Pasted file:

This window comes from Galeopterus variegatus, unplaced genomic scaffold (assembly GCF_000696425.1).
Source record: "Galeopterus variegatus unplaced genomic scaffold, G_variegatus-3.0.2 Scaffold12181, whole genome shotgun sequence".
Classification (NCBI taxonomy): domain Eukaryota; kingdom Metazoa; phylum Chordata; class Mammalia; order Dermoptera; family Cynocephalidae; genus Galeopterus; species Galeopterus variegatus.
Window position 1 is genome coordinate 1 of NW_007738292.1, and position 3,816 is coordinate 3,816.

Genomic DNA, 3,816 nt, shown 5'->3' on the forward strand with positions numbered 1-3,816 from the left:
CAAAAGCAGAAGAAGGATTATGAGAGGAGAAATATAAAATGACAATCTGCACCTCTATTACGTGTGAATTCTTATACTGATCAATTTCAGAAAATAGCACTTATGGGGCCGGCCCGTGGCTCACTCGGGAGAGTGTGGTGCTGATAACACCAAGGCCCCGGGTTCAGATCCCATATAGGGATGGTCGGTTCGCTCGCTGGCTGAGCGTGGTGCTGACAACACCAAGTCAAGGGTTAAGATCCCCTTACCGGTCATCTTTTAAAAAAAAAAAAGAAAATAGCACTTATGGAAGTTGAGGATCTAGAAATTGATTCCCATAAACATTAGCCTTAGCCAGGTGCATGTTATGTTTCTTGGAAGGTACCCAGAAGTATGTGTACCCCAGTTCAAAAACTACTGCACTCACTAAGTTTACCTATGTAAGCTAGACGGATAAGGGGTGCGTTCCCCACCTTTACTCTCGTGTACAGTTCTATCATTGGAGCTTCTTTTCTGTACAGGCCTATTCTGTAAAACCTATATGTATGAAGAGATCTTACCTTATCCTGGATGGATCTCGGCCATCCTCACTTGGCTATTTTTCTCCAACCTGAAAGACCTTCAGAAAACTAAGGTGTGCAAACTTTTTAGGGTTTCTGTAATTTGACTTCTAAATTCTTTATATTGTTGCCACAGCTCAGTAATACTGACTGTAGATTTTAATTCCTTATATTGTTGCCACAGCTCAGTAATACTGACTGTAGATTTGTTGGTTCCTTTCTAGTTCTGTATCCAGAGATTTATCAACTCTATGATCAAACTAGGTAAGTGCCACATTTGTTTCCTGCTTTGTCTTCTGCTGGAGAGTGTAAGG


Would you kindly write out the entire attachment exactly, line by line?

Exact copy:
This window comes from Galeopterus variegatus, unplaced genomic scaffold (assembly GCF_000696425.1).
Source record: "Galeopterus variegatus unplaced genomic scaffold, G_variegatus-3.0.2 Scaffold12181, whole genome shotgun sequence".
Classification (NCBI taxonomy): domain Eukaryota; kingdom Metazoa; phylum Chordata; class Mammalia; order Dermoptera; family Cynocephalidae; genus Galeopterus; species Galeopterus variegatus.
Window position 1 is genome coordinate 1 of NW_007738292.1, and position 3,816 is coordinate 3,816.

Genomic DNA, 3,816 nt, shown 5'->3' on the forward strand with positions numbered 1-3,816 from the left:
CAAAAGCAGAAGAAGGATTATGAGAGGAGAAATATAAAATGACAATCTGCACCTCTATTACGTGTGAATTCTTATACTGATCAATTTCAGAAAATAGCACTTATGGGGCCGGCCCGTGGCTCACTCGGGAGAGTGTGGTGCTGATAACACCAAGGCCCCGGGTTCAGATCCCATATAGGGATGGTCGGTTCGCTCGCTGGCTGAGCGTGGTGCTGACAACACCAAGTCAAGGGTTAAGATCCCCTTACCGGTCATCTTTTAAAAAAAAAAAAGAAAATAGCACTTATGGAAGTTGAGGATCTAGAAATTGATTCCCATAAACATTAGCCTTAGCCAGGTGCATGTTATGTTTCTTGGAAGGTACCCAGAAGTATGTGTACCCCAGTTCAAAAACTACTGCACTCACTAAGTTTACCTATGTAAGCTAGACGGATAAGGGGTGCGTTCCCCACCTTTACTCTCGTGTACAGTTCTATCATTGGAGCTTCTTTTCTGTACAGGCCTATTCTGTAAAACCTATATGTATGAAGAGATCTTACCTTATCCTGGATGGATCTCGGCCATCCTCACTTGGCTATTTTTCTCCAACCTGAAAGACCTTCAGAAAACTAAGGTGTGCAAACTTTTTAGGGTTTCTGTAATTTGACTTCTAAATTCTTTATATTGTTGCCACAGCTCAGTAATACTGACTGTAGATTTTAATTCCTTATATTGTTGCCACAGCTCAGTAATACTGACTGTAGATTTGTTGGTTCCTTTCTAGTTCTGTATCCAGAGATTTATCAACTCTATGATCAAACTAGGTAAGTGCCACATTTGTTTCCTGCTTTGTCTTCTGCTGGAGAGTGTAAGG